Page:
Corner of Hope
(November, 2020) A friend I got together and made blankets to donate to the shelter to give back and pay it forward to others that are in need and to spread the act of kindness to others. I want this to be a testimony to help encourage others not to give up. No matter what you are facing in life you will get through it.
I spent time at the shelter in 2014 and 2015 from an abusive home situation. I started with nothing. Then in June 2015 I got my very own first studio apartment and others helped bless me with things I needed for my apartment. Since then I moved into a bigger apartment and I now have more than what I started out with. I’m really thankful that there is a place to shelter to help get back on your feet. No matter of the situation you are going through – some are more severe than others – there’s always hope. It’s a learning process to teach us to be strong in whatever storms we face…to be determined…move on and being persistent. Never give up no matter how bad things get. It will get better in time. It may look worse other times before it gets better to help us grow in God’s plan. It has been a learning process for me to get to where I am at today. I came a long way. If I haven’t gone through what I did, I wouldn’t have learned what I have.
Howdy, my name is Morgan. I am a mother of a beautiful one-year-old daughter, Rosalynn, and I recently gave birth to my son Lux. Right after my 21st birthday in March 2020, I found myself losing my grip on reality. This wasn’t the first time in my life, but it was the first time that I had realized that if I didn’t start fixing my behavior and reaching out for help, that I would lose the most important part of my life—my daughter.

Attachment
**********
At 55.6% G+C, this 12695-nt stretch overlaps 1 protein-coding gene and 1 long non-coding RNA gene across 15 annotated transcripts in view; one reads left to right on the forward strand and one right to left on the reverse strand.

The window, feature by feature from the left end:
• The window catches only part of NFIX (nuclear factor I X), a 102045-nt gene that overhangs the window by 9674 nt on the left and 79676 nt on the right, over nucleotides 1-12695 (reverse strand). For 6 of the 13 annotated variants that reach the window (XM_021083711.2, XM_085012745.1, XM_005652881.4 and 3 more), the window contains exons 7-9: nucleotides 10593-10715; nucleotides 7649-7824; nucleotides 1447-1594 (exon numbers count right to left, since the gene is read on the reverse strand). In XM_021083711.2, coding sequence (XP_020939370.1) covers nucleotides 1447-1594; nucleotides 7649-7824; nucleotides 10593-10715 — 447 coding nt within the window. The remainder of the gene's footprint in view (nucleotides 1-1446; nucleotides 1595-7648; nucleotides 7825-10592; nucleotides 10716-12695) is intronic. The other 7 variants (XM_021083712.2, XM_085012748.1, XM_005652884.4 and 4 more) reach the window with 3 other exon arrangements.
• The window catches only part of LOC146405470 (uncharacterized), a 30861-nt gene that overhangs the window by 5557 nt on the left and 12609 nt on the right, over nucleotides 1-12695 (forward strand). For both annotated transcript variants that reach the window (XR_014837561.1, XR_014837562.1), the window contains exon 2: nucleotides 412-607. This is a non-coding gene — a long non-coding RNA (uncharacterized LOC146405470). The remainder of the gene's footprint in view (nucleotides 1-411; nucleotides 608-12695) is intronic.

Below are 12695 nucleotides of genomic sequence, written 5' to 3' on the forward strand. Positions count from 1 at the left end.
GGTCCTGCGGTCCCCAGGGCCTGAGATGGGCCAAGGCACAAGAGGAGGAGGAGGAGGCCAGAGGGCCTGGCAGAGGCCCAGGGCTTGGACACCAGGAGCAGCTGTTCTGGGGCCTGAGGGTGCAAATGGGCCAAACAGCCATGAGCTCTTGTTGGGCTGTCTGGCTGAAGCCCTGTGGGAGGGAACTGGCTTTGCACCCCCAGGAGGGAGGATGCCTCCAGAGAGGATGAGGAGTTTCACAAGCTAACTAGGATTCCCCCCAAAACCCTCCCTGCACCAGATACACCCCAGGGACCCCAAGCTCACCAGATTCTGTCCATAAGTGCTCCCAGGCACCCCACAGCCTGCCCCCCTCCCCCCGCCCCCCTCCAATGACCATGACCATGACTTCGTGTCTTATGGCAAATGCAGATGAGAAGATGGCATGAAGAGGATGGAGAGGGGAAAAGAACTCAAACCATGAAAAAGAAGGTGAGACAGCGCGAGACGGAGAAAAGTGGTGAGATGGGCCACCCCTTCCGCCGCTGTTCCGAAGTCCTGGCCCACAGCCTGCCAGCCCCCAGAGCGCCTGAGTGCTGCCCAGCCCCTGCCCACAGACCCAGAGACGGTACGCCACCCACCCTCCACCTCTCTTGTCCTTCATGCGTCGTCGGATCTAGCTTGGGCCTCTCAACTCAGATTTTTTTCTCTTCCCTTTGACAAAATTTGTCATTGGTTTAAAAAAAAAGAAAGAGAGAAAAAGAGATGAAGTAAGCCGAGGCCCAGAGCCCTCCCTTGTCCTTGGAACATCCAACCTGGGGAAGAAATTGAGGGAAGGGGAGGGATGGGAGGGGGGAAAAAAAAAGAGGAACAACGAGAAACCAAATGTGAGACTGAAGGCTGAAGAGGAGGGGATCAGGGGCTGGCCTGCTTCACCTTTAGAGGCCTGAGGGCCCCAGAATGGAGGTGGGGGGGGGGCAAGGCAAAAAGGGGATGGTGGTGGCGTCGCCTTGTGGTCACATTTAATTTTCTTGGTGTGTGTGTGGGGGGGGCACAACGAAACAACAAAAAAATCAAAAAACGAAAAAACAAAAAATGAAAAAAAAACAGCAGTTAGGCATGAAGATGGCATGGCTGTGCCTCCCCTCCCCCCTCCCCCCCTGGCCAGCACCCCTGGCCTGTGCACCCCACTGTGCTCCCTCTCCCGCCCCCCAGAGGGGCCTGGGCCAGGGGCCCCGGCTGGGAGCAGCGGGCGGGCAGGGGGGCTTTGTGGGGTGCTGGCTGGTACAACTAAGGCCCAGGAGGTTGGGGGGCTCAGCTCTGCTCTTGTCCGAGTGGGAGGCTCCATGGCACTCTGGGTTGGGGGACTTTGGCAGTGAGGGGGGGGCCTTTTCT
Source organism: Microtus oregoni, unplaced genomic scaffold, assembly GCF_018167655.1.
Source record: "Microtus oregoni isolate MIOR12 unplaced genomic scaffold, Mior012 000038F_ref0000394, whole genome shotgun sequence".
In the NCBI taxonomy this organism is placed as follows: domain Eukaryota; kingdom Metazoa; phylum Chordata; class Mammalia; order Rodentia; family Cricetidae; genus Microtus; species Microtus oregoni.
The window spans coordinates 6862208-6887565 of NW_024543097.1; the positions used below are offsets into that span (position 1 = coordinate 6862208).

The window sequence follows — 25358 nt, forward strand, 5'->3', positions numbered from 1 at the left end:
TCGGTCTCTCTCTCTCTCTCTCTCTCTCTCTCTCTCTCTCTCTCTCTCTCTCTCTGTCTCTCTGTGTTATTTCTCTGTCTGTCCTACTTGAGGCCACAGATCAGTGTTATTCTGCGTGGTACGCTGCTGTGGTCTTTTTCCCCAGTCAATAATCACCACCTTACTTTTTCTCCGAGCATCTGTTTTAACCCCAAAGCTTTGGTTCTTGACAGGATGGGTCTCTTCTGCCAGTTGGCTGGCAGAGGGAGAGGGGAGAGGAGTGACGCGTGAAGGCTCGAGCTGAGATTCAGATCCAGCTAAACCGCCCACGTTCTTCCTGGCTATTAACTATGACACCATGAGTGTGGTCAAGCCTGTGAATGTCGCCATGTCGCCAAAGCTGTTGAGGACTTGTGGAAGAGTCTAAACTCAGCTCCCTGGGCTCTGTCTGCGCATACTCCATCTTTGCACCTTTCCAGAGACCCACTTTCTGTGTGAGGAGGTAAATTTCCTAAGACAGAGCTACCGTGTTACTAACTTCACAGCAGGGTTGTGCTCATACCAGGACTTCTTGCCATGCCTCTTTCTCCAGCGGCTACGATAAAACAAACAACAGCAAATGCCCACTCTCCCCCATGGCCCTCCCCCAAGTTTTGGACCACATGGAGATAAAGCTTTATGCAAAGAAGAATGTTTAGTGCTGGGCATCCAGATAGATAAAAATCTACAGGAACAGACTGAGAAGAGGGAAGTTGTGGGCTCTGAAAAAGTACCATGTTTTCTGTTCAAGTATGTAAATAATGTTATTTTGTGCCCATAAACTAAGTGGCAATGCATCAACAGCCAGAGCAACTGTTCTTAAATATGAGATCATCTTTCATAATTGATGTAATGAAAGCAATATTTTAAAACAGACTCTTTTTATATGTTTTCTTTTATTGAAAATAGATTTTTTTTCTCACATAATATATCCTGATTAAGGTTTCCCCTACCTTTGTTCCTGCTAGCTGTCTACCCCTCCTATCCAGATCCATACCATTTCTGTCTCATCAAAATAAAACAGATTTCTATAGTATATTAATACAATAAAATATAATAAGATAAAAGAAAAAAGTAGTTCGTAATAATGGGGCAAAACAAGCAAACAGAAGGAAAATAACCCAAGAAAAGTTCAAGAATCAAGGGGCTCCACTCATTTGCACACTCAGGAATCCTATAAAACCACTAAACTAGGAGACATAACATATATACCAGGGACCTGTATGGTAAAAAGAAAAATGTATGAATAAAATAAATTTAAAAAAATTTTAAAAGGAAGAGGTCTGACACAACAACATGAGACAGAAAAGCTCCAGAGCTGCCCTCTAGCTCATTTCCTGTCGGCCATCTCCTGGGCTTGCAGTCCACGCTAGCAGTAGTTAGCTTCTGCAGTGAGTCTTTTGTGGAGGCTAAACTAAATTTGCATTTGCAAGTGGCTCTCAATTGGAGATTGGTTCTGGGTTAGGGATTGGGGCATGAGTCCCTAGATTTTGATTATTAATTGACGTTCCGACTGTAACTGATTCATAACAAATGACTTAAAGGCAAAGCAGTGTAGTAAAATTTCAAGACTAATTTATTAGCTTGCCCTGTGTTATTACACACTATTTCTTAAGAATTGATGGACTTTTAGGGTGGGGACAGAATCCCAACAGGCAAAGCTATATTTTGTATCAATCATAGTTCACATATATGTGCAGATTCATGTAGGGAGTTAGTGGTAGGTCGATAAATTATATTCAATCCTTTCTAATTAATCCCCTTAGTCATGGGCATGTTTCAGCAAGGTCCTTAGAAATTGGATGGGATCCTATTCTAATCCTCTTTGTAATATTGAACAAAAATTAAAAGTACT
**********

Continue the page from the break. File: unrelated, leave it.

I have struggled with physical, sexual, and mental abuse since I could remember, and with addiction since I was 15 years old. I had been consistently homeless since I moved out of my dad’s house when I was 18. I have dealt with domestic abuse, and have been in legal trouble. I don’t want my daughter to have that kind of life.
Seeking shelter through the Opening Doors’ program at Teresa Shelter has helped me get on the right path again, given me the support and tools to learn how to be the best mommy I can be, and provided a safe roof over my family’s head. When I first came here, I was so scared. I didn’t know if I’d really find help. I didn’t know that I’d be happy to call this place home. The staff has some of the most supportive and knowledgeable people I have ever met, more so than most of the family I had growing up.
(August, 2020) I have started mental health and substance abuse counseling; and with the staffs’ help, I have been able to maintain a healthy lifestyle during my pregnancy without a relapse since I have gotten here. I also found a job, started saving money, and enrolled in college classes. I have been paying my dues and learning how to be a responsible and productive part of society.
My daughter has gone from barely crawling to walking, and is learning to talk more! She is just the sweetest, happiest little girl I have ever laid eyes on. Being here has shown me how to fall in love with my life and who I am as a person. I have many goals still to reach, and a lot of work to do toward them, but now I know I can do it. If I don’t know how, someone here is going to help me so that once I move on from here, I’ll be able to stay on this path and keep going to give myself and my family the best life I can.